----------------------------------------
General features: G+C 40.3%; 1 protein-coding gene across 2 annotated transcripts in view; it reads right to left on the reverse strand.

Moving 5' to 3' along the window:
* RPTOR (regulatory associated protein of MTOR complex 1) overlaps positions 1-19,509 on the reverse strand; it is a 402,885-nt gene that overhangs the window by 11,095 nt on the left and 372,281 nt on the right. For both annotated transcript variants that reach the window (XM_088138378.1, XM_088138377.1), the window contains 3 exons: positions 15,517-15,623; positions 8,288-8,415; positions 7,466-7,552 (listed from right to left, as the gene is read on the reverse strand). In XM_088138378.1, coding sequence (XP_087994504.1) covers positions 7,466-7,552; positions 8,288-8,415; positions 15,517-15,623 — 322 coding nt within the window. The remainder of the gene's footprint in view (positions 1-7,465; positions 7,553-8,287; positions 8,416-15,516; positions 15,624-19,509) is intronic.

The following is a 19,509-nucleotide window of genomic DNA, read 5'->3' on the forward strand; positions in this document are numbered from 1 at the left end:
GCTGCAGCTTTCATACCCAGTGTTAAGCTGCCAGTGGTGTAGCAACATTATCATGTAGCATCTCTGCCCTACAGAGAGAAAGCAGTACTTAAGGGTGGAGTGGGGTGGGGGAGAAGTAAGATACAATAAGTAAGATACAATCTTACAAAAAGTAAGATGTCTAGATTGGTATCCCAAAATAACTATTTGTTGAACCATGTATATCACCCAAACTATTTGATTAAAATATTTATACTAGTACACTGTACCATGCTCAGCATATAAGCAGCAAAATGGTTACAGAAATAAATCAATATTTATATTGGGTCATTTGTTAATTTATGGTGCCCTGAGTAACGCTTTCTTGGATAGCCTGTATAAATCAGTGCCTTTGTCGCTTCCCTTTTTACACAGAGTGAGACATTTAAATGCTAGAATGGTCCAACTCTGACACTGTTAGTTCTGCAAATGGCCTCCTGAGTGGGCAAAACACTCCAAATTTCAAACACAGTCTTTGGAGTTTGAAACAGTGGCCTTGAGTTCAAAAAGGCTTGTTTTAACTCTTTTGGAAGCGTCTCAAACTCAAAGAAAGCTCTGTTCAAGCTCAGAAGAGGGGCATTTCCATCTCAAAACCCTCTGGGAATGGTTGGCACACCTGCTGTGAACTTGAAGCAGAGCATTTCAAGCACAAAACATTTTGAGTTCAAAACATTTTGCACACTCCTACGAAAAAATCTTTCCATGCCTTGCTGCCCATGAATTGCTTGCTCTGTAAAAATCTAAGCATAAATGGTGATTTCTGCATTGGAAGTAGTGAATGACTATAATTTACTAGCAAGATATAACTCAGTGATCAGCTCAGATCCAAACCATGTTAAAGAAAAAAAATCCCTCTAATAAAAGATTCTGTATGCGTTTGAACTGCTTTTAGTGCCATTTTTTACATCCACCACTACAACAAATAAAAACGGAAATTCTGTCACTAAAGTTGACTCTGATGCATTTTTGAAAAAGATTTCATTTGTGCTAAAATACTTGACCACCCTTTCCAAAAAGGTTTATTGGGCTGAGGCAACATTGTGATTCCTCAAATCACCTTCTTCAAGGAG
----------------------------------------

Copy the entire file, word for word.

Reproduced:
General features: G+C 40.3%; 1 protein-coding gene across 2 annotated transcripts in view; it reads right to left on the reverse strand.

Moving 5' to 3' along the window:
* RPTOR (regulatory associated protein of MTOR complex 1) overlaps positions 1-19,509 on the reverse strand; it is a 402,885-nt gene that overhangs the window by 11,095 nt on the left and 372,281 nt on the right. For both annotated transcript variants that reach the window (XM_088138378.1, XM_088138377.1), the window contains 3 exons: positions 15,517-15,623; positions 8,288-8,415; positions 7,466-7,552 (listed from right to left, as the gene is read on the reverse strand). In XM_088138378.1, coding sequence (XP_087994504.1) covers positions 7,466-7,552; positions 8,288-8,415; positions 15,517-15,623 — 322 coding nt within the window. The remainder of the gene's footprint in view (positions 1-7,465; positions 7,553-8,287; positions 8,416-15,516; positions 15,624-19,509) is intronic.

The following is a 19,509-nucleotide window of genomic DNA, read 5'->3' on the forward strand; positions in this document are numbered from 1 at the left end:
GCTGCAGCTTTCATACCCAGTGTTAAGCTGCCAGTGGTGTAGCAACATTATCATGTAGCATCTCTGCCCTACAGAGAGAAAGCAGTACTTAAGGGTGGAGTGGGGTGGGGGAGAAGTAAGATACAATAAGTAAGATACAATCTTACAAAAAGTAAGATGTCTAGATTGGTATCCCAAAATAACTATTTGTTGAACCATGTATATCACCCAAACTATTTGATTAAAATATTTATACTAGTACACTGTACCATGCTCAGCATATAAGCAGCAAAATGGTTACAGAAATAAATCAATATTTATATTGGGTCATTTGTTAATTTATGGTGCCCTGAGTAACGCTTTCTTGGATAGCCTGTATAAATCAGTGCCTTTGTCGCTTCCCTTTTTACACAGAGTGAGACATTTAAATGCTAGAATGGTCCAACTCTGACACTGTTAGTTCTGCAAATGGCCTCCTGAGTGGGCAAAACACTCCAAATTTCAAACACAGTCTTTGGAGTTTGAAACAGTGGCCTTGAGTTCAAAAAGGCTTGTTTTAACTCTTTTGGAAGCGTCTCAAACTCAAAGAAAGCTCTGTTCAAGCTCAGAAGAGGGGCATTTCCATCTCAAAACCCTCTGGGAATGGTTGGCACACCTGCTGTGAACTTGAAGCAGAGCATTTCAAGCACAAAACATTTTGAGTTCAAAACATTTTGCACACTCCTACGAAAAAATCTTTCCATGCCTTGCTGCCCATGAATTGCTTGCTCTGTAAAAATCTAAGCATAAATGGTGATTTCTGCATTGGAAGTAGTGAATGACTATAATTTACTAGCAAGATATAACTCAGTGATCAGCTCAGATCCAAACCATGTTAAAGAAAAAAAATCCCTCTAATAAAAGATTCTGTATGCGTTTGAACTGCTTTTAGTGCCATTTTTTACATCCACCACTACAACAAATAAAAACGGAAATTCTGTCACTAAAGTTGACTCTGATGCATTTTTGAAAAAGATTTCATTTGTGCTAAAATACTTGACCACCCTTTCCAAAAAGGTTTATTGGGCTGAGGCAACATTGTGATTCCTCAAATCACCTTCTTCAAGGAG